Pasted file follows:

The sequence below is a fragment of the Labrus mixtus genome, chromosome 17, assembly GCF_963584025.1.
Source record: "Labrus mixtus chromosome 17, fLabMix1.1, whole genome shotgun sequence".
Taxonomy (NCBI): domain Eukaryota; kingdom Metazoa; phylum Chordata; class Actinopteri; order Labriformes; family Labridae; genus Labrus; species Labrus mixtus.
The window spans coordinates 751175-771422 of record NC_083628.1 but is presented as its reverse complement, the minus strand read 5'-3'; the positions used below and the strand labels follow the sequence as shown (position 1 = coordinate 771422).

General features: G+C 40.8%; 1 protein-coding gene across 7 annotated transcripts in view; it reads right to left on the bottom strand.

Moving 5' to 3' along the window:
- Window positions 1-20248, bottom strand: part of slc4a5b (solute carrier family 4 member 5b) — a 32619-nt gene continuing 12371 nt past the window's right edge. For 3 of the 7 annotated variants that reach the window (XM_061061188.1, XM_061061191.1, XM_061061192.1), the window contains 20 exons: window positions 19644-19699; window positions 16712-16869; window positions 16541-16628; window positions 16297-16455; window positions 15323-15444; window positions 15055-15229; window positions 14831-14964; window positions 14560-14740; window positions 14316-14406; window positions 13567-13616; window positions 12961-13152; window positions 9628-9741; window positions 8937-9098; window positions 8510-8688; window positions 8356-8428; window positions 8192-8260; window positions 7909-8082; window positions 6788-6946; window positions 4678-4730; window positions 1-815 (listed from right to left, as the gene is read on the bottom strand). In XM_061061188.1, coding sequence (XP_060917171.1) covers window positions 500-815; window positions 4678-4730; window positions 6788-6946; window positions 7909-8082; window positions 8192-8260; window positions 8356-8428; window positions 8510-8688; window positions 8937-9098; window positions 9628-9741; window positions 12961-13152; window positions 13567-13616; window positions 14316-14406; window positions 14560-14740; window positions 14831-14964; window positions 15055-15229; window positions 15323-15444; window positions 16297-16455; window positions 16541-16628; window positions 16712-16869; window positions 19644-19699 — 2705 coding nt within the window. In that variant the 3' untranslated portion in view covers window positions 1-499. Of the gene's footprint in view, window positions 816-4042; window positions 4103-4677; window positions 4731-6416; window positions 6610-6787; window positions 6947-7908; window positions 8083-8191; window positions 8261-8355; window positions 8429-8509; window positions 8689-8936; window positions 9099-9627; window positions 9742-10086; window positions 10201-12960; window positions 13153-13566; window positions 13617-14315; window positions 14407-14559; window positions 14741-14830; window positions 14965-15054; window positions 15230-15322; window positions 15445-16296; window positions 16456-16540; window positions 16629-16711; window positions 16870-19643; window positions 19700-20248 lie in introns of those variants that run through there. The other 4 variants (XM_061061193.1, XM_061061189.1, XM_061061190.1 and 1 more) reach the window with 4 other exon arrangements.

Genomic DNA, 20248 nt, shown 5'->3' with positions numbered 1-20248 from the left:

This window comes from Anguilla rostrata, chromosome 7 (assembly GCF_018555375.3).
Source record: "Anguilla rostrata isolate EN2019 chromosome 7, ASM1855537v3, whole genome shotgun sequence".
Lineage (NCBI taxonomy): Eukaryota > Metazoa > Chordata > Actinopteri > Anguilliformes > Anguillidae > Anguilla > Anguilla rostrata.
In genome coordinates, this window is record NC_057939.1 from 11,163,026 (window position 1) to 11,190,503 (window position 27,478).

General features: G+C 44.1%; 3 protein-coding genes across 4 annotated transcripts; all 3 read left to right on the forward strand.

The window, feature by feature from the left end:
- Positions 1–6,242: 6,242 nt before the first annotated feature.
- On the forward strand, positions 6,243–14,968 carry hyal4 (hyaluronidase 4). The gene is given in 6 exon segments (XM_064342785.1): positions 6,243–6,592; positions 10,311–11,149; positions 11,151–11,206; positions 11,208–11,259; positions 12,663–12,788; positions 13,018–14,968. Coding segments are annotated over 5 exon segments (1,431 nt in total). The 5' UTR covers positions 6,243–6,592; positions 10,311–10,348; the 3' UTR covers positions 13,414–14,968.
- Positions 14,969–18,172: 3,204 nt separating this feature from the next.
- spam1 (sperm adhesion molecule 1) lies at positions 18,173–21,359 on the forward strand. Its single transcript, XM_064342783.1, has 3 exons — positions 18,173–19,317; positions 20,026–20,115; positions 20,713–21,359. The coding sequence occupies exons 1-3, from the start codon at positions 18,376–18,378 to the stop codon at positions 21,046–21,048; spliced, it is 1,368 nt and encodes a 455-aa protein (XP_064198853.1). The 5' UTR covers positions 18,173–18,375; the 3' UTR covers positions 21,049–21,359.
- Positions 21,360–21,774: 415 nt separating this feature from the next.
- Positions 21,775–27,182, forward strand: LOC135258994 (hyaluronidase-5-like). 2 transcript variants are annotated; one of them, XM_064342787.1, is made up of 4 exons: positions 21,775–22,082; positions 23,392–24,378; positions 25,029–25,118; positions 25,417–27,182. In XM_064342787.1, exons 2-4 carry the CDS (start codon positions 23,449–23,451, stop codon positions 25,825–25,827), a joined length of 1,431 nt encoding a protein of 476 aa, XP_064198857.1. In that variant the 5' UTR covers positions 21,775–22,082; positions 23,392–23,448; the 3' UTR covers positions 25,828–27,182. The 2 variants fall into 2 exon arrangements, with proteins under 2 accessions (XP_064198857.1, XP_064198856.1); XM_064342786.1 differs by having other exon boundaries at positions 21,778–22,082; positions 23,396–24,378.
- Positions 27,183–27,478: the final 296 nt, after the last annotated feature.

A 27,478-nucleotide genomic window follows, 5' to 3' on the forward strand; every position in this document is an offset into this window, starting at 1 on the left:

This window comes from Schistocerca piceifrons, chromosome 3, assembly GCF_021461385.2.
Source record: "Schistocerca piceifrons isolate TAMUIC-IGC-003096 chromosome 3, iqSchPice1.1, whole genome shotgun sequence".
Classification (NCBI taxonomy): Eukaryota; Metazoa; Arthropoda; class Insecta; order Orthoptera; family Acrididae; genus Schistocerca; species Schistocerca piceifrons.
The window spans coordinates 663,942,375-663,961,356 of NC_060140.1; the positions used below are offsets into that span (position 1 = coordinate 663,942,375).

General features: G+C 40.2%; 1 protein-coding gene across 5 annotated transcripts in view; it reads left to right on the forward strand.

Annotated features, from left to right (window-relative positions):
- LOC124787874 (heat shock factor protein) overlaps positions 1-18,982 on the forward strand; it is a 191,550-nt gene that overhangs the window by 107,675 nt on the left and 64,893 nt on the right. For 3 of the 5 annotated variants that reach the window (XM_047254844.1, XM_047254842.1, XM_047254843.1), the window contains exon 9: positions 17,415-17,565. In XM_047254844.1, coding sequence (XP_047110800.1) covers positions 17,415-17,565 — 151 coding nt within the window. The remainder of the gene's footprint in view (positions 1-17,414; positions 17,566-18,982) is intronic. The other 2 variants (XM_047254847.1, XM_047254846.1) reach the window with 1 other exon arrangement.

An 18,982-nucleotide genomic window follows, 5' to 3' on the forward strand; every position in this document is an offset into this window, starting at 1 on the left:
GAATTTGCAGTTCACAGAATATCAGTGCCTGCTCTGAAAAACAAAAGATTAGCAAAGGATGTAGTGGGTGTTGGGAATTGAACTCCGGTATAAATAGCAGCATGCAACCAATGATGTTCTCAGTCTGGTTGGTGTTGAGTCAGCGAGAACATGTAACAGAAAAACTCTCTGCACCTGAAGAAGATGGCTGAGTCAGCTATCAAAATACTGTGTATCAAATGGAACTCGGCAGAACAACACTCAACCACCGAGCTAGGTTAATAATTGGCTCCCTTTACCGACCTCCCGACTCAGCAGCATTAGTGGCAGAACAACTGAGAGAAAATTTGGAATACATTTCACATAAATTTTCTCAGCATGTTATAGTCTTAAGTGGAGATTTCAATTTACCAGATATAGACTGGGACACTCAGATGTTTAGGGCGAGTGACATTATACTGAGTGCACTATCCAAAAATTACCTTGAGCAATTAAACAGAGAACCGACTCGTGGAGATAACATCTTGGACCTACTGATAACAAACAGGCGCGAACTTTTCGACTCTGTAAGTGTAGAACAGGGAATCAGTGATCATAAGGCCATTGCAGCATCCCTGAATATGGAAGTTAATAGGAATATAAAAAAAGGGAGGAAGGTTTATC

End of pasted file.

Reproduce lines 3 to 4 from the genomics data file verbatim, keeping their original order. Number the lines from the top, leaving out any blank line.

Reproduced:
Taxonomy (NCBI): domain Eukaryota; kingdom Metazoa; phylum Chordata; class Actinopteri; order Labriformes; family Labridae; genus Labrus; species Labrus mixtus.
The window spans coordinates 751175-771422 of record NC_083628.1 but is presented as its reverse complement, the minus strand read 5'-3'; the positions used below and the strand labels follow the sequence as shown (position 1 = coordinate 771422).